Originally published on the Eating Europe blog, February 22, 2016
Admittedly, the Dutch have a few eating habits that may seem strange to the foreign palate. That strange affinity for the briny taste of raw herring, for instance, or their penchant for salty licorice. Their addiction to deep-fried snacks, perhaps, or their oddly early dinner times… We say all this with much fondness for the Netherlands, of course – it’s our home. But there are all sorts of fascinating Dutch food facts that very few people know about. With so much to learn and given our endless curiosity for all things Holland, we set out to discover some lesser-known, fascinating and downright weird facts about our country’s cuisine.
Did you know…
Carrots used to be purple until the 17th century?
Have you ever seen purple carrots at farmers’ markets or specialist produce shops? Contrary to popular belief, it’s the orange version of the carrot that is the mutant strain, not the purple one. Before the 17th century, almost all cultivated carrots were purple. It was the Dutch farmers who, in the late 16th century, developed the orange version of this vegetable that became so popular in the Netherlands. Rumor has it that the orange variation was cultivated as a tribute to the House of Orange dynasty that liberated the Dutch from the Spanish rule.
The Dutch celebrate a birth by eating biscuits with “little mice”?
Muisjes (translated as little mice) are sweet sprinkles that the Dutch put on top of a biscuit with butter. They are made of coated anise seeds and their shape resembles little mice because the stem of the anise seed looks like a little tail. Traditionally, this snack is served to visitors at the birth of a baby, or is brought by the parents to share with colleagues at work. The connection between this sweet snack and the birth of a baby might not be understandable for foreigners at first sight, but it becomes clearer once you learn that anise was thought to stimulate lactation, turning the muisjes into a symbol of fertility. The original muisjes were white, until the producers started making a mix of pink and white muisjes for the birth of baby girls, and blue and white muisjes for baby boys. Orange muisjes were sold twice in Dutch history, once in 1938 at the birth of Queen Beatrix, and once in 2003 in honor of the birth of the princess Catherina-Amalia. Interestingly, De Ruijter (a producer of many different variations of sweet sprinkles) is the only company in the Netherlands that produces muisjes.
An eggs-based breakfast dish shares its name with a bouncer?
An uitsmijter is a breakfast dish consisting of fried eggs on a slice of bread served with different toppings such as ham or cheese. But the Dutch word literally translates to “out-thrower” and is the same word given to bouncers at bars or nightclubs. But what’s the connection between the two? A possible explanation may be that an uitsmijter is very easily and quickly prepared, which means that a customer ordering it in a café will leave very soon after eating it (therefore being “thrown out” quickly).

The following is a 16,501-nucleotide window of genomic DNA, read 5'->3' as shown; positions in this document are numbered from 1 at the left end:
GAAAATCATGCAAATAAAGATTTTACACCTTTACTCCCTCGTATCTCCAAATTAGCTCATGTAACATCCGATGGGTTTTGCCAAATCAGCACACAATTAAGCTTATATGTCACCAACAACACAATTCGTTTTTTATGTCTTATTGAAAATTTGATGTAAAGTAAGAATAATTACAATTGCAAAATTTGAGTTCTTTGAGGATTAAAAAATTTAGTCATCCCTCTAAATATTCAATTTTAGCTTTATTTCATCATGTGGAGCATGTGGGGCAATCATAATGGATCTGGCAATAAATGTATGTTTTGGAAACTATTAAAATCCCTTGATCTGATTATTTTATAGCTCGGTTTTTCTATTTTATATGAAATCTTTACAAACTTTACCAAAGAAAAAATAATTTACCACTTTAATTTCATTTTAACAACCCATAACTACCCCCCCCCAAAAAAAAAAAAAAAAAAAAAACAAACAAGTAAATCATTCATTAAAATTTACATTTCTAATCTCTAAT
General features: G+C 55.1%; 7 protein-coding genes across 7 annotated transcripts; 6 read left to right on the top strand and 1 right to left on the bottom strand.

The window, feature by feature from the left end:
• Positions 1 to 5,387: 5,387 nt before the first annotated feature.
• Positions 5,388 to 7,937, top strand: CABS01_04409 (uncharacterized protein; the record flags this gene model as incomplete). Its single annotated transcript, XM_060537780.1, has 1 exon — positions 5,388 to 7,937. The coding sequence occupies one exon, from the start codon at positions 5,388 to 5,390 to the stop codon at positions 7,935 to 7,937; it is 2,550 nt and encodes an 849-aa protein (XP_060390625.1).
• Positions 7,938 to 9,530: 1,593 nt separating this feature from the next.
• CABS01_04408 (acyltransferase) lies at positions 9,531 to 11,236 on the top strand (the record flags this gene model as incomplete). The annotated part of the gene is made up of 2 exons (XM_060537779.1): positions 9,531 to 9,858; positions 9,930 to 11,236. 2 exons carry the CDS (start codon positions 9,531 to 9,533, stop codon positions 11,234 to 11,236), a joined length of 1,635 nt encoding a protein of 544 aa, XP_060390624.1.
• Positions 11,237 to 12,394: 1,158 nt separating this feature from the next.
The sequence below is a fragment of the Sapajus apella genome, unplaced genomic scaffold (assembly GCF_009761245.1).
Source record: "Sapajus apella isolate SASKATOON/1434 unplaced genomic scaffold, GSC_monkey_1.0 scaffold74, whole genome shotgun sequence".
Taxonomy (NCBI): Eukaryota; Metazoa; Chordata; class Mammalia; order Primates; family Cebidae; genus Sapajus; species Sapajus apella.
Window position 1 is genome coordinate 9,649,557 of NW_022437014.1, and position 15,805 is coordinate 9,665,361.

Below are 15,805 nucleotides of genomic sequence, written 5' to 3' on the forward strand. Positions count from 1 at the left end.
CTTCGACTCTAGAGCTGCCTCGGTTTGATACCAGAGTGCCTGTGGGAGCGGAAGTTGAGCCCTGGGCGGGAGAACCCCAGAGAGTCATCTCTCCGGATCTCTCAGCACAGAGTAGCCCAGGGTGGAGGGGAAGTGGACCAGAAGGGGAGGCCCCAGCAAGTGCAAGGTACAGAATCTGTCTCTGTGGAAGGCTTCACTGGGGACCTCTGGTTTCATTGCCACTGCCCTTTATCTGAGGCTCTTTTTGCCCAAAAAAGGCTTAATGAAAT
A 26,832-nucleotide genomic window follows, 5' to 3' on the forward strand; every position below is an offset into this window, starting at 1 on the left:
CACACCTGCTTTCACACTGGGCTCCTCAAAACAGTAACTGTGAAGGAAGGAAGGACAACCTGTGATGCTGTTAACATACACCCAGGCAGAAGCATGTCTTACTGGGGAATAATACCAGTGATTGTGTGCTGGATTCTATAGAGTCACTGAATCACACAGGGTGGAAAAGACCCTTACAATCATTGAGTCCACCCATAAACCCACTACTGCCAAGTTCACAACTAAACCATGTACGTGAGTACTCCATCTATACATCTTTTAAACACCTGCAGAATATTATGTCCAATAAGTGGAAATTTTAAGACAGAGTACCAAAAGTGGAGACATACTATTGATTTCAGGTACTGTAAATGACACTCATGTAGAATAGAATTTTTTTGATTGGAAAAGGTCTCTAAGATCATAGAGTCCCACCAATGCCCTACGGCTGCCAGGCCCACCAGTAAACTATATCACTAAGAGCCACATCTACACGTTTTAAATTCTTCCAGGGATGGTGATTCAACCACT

The Dutch throw cookies at each other?
In November and early December in the Netherlands, all supermarkets stock up on the popular peppernoten, which are small, hard, crunchy cookies associated with the Sinterklaas festival. The custom is that Sinterklaas and his helper, Zwarte Piet, throw handfuls of peppernoten around the room, so that children can collect them from the floor. Tossing handfuls of small food items on the ground (just like a farmer sowing seeds) is an old fertility symbol and can be recognized in other customs such as throwing rice at a wedding.
What the connection is between going to church and eating mini-pancakes?
Poffertjes are miniature fluffy Dutch pancakes, traditionally prepared using yeast and buckwheat flour. The mini pancakes, which are prepared using a special cast-iron pan with tiny hollows in which to pour the batter, quickly became known as poffertjesbecause they puff up during the cooking process. One of the theories about the humble poffertje is that it has its origins in a Dutch Abbey. The shortage of wheat flour during the French Revolution meant that buckwheat flour was used to make the pancake batter, and some believe that these mini pancakes were used as a type of host for weekly communion. Once regular churchgoers became fond of the mini pancakes, local food markets started selling poffertjes simply as a snack.
Why Dutch coffee is “wrong”?
It took me a while to understand why the Dutch order koffie verkeerd which translates to “coffee wrong”, instead of just calling it a caffè latte. Traditionally, it was understood that a cup of coffee with milk should only contain a tiny bit of milk foam on top, but many people liked to add much more milk than that. In the spirit of doing justice to the proper way of preparing coffee, koffie verkeerd (the “wrong” way to prepare coffee) became a name for a drink with half (filtered) coffee and half milk. The other ways of preparing coffee with milk (like cappuccino or latte macchiato, etc) became known in the Netherlands only later on, with the growing popularity of Italian espresso machines.